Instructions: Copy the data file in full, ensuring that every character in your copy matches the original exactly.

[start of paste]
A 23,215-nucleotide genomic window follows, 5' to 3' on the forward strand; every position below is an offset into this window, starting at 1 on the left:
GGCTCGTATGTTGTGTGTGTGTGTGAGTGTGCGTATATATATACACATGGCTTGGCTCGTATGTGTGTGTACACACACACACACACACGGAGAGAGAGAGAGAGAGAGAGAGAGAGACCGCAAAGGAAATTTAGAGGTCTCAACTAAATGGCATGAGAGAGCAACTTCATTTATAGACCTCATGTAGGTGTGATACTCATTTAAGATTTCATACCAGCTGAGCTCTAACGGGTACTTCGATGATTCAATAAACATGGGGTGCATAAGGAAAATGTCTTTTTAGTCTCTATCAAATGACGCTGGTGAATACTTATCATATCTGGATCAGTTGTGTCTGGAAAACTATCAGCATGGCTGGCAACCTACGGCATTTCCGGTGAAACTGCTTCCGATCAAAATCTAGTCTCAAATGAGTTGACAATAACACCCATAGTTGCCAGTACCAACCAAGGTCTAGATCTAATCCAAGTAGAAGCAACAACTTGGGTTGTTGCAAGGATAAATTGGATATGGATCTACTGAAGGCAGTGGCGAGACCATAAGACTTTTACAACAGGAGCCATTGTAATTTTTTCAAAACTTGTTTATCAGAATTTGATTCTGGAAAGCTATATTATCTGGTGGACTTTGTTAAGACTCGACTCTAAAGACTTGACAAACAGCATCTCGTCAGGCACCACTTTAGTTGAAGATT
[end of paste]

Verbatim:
A 23,215-nucleotide genomic window follows, 5' to 3' on the forward strand; every position below is an offset into this window, starting at 1 on the left:
GGCTCGTATGTTGTGTGTGTGTGTGAGTGTGCGTATATATATACACATGGCTTGGCTCGTATGTGTGTGTACACACACACACACACACGGAGAGAGAGAGAGAGAGAGAGAGAGAGACCGCAAAGGAAATTTAGAGGTCTCAACTAAATGGCATGAGAGAGCAACTTCATTTATAGACCTCATGTAGGTGTGATACTCATTTAAGATTTCATACCAGCTGAGCTCTAACGGGTACTTCGATGATTCAATAAACATGGGGTGCATAAGGAAAATGTCTTTTTAGTCTCTATCAAATGACGCTGGTGAATACTTATCATATCTGGATCAGTTGTGTCTGGAAAACTATCAGCATGGCTGGCAACCTACGGCATTTCCGGTGAAACTGCTTCCGATCAAAATCTAGTCTCAAATGAGTTGACAATAACACCCATAGTTGCCAGTACCAACCAAGGTCTAGATCTAATCCAAGTAGAAGCAACAACTTGGGTTGTTGCAAGGATAAATTGGATATGGATCTACTGAAGGCAGTGGCGAGACCATAAGACTTTTACAACAGGAGCCATTGTAATTTTTTCAAAACTTGTTTATCAGAATTTGATTCTGGAAAGCTATATTATCTGGTGGACTTTGTTAAGACTCGACTCTAAAGACTTGACAAACAGCATCTCGTCAGGCACCACTTTAGTTGAAGATT